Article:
The openness White House staged a “personal” moment of silence by President Obama on the one-year anniversary of the Boston bombing.
Because why would you invite the press in when you can create this perfect Pete Souza propaganda photo instead?
I mean, is this guy leader of the nation, or does he just want to run around to high schools and talk about the income gap?
The White House was supposed to be opening more events up to the news photographers. And there’s Jay Carney, who as press secretary is supposed to be kind of an advocate for reporters within the White House, right there in bubble, stiffing the press.
Reporters grumbled during Tuesday’s briefing about their treatment.
After the Associated Press brought the issue up at the outset of the briefing, Carol Lee of the Wall Street Journal got into it with an increasingly annoyed Jay Carney
Q And then to follow on Julie’s question about the moment of silence the President is going to be observing, can you just clarify why you guys did not — do not want reporters in there to observe the moment of silence? Because we’ve had access to other moments of silence, particularly on 9/11, since he’s taken office.
MR. CARNEY: Well, the one on 9/11 was outside — has been, traditionally, outside. This is a meeting in —
Q But you guys can schedule these things wherever you want them to be, in whatever room you want them to be.
MR. CARNEY: This is in the course of a meeting that he’s having in the Oval Office.
Q Right, but why was that made — why was the decision made to have it there, as opposed to having it in a space where we could have access — where you didn’t then come to us and say, well, it’s in the middle of a meeting? Because you do that.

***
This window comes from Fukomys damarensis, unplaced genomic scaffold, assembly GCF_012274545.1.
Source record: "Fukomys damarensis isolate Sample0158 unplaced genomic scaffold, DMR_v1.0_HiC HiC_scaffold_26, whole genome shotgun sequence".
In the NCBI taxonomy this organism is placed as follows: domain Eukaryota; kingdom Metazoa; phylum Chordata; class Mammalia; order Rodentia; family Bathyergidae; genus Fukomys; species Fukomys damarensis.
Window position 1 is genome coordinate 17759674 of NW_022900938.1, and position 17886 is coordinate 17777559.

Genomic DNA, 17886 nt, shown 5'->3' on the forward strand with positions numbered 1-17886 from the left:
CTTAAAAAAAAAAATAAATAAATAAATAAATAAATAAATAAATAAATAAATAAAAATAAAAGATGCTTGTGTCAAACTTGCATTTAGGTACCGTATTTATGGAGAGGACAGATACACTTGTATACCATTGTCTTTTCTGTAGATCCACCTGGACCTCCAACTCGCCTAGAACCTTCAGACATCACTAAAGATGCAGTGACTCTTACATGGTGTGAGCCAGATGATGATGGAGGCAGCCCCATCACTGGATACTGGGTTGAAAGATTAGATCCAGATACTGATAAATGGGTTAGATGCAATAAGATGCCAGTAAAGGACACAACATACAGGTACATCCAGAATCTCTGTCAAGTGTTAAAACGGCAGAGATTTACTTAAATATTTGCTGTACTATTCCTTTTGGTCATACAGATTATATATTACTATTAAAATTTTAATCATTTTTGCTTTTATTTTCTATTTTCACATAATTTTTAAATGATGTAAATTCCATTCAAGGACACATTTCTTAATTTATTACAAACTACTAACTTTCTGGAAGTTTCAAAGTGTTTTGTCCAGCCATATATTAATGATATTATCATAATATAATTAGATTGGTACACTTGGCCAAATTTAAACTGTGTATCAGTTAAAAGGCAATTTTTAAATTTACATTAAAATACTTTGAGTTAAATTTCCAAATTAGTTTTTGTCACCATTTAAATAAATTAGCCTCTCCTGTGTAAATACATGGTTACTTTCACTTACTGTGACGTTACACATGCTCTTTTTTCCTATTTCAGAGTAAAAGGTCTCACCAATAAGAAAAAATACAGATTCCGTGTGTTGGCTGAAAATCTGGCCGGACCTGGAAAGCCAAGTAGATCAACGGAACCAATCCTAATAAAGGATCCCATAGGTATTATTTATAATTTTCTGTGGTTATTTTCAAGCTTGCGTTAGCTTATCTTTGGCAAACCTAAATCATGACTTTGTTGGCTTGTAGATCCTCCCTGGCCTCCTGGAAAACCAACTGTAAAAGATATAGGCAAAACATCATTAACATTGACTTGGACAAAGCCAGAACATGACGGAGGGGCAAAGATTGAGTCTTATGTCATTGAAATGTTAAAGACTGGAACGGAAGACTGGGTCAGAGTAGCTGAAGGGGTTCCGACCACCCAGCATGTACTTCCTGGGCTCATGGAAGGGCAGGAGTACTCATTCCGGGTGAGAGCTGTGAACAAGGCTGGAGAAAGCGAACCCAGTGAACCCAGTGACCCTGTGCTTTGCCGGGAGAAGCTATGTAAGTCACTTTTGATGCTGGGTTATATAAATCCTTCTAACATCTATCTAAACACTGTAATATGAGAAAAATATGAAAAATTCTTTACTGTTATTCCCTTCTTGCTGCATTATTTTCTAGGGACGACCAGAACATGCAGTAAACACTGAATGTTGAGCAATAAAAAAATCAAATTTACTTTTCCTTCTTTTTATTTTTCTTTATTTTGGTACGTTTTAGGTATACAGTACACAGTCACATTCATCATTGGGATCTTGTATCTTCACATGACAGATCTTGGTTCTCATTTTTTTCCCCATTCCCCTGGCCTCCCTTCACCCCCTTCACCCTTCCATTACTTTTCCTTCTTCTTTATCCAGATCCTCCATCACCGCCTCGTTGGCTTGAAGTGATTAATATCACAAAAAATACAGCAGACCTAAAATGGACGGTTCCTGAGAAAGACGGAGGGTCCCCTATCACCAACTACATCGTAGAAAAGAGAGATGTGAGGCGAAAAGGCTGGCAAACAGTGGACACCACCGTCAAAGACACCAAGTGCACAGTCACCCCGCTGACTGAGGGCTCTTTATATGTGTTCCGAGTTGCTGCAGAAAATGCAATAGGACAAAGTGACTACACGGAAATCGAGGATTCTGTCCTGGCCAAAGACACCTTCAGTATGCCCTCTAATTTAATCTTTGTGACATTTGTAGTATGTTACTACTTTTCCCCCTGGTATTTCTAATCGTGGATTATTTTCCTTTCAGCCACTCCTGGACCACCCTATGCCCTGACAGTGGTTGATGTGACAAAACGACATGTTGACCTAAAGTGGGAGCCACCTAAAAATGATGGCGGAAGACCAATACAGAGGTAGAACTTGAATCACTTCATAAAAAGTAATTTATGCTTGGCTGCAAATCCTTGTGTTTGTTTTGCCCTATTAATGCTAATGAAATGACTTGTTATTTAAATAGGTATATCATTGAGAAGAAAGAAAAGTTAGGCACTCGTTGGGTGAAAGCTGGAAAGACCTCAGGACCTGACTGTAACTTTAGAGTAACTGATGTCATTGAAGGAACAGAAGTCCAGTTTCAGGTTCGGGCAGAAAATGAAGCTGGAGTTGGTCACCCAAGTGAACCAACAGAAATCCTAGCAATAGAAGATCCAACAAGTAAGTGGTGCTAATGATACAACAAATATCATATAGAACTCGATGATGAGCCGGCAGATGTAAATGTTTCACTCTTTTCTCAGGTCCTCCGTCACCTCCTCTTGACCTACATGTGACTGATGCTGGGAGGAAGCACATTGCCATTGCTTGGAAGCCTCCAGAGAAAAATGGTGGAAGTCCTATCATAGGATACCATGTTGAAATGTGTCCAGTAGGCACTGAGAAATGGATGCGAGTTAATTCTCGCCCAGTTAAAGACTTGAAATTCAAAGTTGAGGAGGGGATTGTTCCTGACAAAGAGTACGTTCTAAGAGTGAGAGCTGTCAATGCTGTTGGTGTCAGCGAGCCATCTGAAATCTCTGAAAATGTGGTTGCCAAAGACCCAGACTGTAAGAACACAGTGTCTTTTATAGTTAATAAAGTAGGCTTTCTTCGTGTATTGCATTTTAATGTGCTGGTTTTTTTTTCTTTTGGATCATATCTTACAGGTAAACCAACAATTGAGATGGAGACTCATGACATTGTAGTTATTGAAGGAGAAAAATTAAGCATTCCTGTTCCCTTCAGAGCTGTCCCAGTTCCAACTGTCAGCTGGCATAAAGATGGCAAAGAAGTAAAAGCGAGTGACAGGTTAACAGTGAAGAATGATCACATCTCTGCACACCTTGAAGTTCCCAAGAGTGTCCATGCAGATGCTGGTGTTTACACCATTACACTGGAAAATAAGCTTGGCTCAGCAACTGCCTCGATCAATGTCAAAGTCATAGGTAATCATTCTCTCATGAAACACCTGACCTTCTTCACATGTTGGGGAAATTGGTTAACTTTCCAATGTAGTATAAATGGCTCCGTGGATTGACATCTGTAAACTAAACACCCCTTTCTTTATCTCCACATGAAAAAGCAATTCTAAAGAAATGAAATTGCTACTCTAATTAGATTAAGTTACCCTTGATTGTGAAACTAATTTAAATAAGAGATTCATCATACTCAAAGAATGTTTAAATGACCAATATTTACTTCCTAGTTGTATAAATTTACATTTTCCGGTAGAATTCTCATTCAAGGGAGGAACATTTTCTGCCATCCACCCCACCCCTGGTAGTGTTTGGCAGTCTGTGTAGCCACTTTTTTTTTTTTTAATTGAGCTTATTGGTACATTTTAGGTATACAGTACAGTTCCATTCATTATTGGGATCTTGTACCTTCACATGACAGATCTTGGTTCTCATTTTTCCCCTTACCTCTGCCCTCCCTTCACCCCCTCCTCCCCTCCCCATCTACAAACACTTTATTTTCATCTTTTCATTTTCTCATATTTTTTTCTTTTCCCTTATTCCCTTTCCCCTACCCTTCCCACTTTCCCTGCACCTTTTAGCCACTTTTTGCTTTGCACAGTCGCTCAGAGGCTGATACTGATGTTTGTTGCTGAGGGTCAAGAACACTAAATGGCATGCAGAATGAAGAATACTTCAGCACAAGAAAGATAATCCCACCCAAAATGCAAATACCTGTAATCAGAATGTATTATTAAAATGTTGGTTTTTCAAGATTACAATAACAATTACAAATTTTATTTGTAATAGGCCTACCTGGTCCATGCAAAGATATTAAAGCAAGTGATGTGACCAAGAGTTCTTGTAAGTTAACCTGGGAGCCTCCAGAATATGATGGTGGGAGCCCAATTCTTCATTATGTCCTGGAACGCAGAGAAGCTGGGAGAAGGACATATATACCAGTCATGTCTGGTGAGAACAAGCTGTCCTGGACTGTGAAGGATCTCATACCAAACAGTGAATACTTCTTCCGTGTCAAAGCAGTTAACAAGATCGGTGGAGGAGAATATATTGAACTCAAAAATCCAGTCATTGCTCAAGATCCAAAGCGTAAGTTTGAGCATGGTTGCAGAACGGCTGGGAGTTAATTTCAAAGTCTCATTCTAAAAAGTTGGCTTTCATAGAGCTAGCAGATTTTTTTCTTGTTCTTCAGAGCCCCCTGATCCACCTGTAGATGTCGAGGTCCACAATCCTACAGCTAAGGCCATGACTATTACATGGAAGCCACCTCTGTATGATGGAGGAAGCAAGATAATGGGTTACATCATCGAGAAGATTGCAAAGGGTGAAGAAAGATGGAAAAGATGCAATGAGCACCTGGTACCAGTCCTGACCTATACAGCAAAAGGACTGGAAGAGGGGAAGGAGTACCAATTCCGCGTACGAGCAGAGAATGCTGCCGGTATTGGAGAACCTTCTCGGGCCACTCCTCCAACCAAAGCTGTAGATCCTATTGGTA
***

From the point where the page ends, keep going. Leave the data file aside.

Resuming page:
MR. CARNEY: Well, you could say that about any — why don’t we have Cabinet meetings outside and you guys can attend in full, or national security meetings in the briefing room.
Q — we could attend in the Map Room — because the pool has access to a lot of different rooms.
MR. CARNEY: But I mean, I guess the point is the President is having a moment of silence; it’s in the Oval Office. It’s his personal commemoration with a handful of advisors of the tragedy that happened in Boston and the resilience that the people of Boston showed in reaction to it.
Q And you guys don’t want us to see that? Or I don’t — I’m trying to understand what’s behind this.
MR. CARNEY: It’s a quiet moment in the Oval Office. As I noted to Julie, in that setting we have in the past offered to have a single photographer from the news media, much in the way that poolers from the print media pool for the rest of the press — a single photographer can come in and pool for the rest of the photographic media. And that offer has been rejected.
Q Well, with all due respect, Jay, that’s a very rare occasion. And these types of news events are — you guys have been able to accommodate — I mean, the pool in general is not a large —
MR. CARNEY: With all due respect, I think the news is in Boston today on this issue.
A personal commemoration? He’s the president. They announced that he was doing this and then released a photograph. If he wanted to have a personal commemoration, he shouldn’t have told us all about it and invited Pete Souza in.
“We certainly think that the moment is important, but it is mostly important in Boston,” Carney said earlier in response to the AP.
What is he talking about? Why minimize the event like that? It was a national tragedy, not a local police action.
On the anniversary of the first successful mass terrorist attack on civilians in the United States since 9/11, Obama should have taken the time to say a few words and then stand with the nation in a moment of silence. Not gather Jay, ValJar, and Denis in a circle and take a picture.